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Talent Scouts

Passports with multiple stamps a must for development pros


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Here’s an HR tip from a pro: When you’re hiring an international development director, ask to see his or her passport. “You need one all stamped up,” said Stephen Dunn, senior vice president of global development for Denny’s. 

If people haven’t been around the world enough to get a significant number of stamps on their passport, they may not have the sophistication needed for this complex position. Dunn spoke on a panel at the Franchise Finance & Growth Conference in April.

International development can be a strategy for someone who got into the chain-building game late. Jeff Sinelli, founder and CEO of sandwich chain Which Wich, recalled when he sat down with a successful multi-unit operator in Eastern Europe, to talk about the future of Which Wich. Sinelli said, “I looked at the timing and we were 20 years too late to develop a sandwich brand in the U.S.,” he said. “That tattooed something on my brain. I saw we could be the No. 1 sandwich brand in emerging countries.”

Since that time he’s gone on trade missions to India and South America looking for country developers. His first foreign franchise opened in Panama and he has deals in the works in Mexico and Qatar. “I’m still the new guy on the international front,” he said.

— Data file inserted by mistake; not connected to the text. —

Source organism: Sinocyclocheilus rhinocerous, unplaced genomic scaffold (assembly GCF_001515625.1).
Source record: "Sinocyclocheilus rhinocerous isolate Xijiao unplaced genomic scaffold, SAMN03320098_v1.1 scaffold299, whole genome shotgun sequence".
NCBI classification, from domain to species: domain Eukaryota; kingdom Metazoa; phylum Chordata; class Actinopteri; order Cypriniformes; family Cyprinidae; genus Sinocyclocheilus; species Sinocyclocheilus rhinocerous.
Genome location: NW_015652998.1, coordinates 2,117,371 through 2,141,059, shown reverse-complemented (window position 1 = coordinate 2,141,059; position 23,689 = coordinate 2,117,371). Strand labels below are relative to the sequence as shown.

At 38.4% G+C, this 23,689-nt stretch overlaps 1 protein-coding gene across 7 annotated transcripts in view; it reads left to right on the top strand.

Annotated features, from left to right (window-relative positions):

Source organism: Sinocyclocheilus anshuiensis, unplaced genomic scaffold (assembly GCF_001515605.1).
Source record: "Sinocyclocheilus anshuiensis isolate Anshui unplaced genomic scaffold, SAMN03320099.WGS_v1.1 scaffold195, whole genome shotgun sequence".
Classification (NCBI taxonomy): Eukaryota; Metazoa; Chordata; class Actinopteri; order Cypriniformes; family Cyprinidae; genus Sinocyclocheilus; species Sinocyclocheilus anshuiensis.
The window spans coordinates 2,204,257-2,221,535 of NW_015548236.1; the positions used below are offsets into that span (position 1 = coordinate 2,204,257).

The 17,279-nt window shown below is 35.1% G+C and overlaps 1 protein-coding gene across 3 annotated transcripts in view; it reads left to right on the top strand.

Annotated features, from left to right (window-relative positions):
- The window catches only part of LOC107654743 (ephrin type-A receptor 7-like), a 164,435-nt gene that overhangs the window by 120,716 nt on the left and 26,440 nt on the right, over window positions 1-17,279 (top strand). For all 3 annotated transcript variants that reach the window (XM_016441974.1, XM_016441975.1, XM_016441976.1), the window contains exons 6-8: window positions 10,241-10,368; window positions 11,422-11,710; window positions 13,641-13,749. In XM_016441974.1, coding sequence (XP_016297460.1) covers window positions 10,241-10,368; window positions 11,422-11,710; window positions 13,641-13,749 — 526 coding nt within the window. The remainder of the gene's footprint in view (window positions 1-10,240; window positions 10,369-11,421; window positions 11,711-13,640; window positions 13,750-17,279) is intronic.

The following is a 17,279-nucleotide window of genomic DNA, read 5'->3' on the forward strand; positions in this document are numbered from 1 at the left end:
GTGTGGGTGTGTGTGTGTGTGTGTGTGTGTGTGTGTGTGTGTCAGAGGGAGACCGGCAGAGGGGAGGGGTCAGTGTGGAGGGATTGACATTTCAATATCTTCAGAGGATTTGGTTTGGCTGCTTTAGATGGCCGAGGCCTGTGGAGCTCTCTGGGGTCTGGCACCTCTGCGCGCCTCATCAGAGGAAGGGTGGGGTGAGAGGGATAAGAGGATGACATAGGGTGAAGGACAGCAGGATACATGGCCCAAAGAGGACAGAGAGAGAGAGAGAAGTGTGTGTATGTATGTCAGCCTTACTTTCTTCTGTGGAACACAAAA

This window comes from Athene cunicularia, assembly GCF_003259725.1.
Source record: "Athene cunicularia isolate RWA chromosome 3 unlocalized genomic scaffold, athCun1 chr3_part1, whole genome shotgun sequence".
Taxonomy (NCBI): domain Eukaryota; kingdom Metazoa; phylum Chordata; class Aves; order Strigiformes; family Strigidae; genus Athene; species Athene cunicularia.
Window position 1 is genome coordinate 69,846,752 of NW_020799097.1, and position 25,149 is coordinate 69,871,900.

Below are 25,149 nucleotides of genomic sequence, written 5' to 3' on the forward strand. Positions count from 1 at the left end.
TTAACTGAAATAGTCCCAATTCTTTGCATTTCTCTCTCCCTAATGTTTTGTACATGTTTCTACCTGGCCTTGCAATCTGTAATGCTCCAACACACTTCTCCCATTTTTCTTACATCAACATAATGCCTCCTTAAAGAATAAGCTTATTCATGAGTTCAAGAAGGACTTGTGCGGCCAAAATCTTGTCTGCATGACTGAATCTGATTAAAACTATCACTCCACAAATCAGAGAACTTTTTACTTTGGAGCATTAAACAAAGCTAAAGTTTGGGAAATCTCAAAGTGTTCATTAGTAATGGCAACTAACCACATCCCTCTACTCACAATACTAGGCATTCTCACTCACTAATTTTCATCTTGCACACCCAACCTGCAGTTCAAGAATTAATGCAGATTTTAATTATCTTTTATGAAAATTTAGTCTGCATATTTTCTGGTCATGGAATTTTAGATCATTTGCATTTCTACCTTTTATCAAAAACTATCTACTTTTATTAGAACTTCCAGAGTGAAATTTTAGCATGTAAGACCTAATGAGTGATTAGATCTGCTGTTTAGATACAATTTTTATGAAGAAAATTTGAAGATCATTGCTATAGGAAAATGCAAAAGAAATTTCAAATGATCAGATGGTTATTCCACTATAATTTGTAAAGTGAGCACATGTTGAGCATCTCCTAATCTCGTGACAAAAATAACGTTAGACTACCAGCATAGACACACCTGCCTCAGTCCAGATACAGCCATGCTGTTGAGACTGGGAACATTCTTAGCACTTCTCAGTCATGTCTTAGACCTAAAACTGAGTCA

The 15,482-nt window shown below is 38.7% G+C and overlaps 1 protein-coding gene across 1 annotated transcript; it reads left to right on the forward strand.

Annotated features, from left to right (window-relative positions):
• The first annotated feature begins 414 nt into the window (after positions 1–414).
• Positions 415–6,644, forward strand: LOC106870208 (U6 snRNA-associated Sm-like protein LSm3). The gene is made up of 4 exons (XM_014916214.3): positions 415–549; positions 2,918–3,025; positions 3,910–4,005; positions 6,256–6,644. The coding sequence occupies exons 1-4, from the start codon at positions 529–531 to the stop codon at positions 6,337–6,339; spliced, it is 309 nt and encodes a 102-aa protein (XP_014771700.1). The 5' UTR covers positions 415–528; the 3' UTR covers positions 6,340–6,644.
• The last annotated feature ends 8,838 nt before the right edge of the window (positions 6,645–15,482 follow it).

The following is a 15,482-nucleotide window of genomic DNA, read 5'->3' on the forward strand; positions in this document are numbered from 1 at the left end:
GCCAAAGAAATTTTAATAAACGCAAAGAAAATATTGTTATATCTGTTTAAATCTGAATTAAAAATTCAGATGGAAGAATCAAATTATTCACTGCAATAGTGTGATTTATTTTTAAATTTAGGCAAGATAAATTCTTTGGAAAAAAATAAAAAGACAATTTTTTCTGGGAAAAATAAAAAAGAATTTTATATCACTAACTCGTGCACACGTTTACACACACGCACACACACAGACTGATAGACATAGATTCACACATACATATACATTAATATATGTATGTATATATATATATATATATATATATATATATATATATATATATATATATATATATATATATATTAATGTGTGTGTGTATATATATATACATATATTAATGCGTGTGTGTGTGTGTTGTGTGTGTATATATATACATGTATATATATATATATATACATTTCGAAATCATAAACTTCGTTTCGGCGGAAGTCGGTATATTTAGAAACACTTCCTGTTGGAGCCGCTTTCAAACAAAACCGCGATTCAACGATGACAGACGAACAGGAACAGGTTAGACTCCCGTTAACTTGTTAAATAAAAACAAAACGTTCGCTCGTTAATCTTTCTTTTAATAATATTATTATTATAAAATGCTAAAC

While he’s been preparing his domestic team to work on international, it threw them for a loop. “You need a paradigm shift to go from domestic to international,” he contended. Which Wich, based in Dallas, has 230 stores open.

One market Sinelli is eager to dominate is India. “I like the challenge of India,” he said. “It’s the closest thing we have to Mars.” But “I can’t convince my wife to move there. If we had feet on the ground, I think we could crack the code” to the market. Dunn added this advice:

• Perfect your systems —from your supply chain to safety. Then think about the changes you’ll have to make to those systems before you can take them overseas. 

• Everything can’t be sourced from the United States. Governments sometimes require indigenous products used in the restaurant or business.

• Ensure partners are making economic decisions, not investing only because they like your brand. 

 

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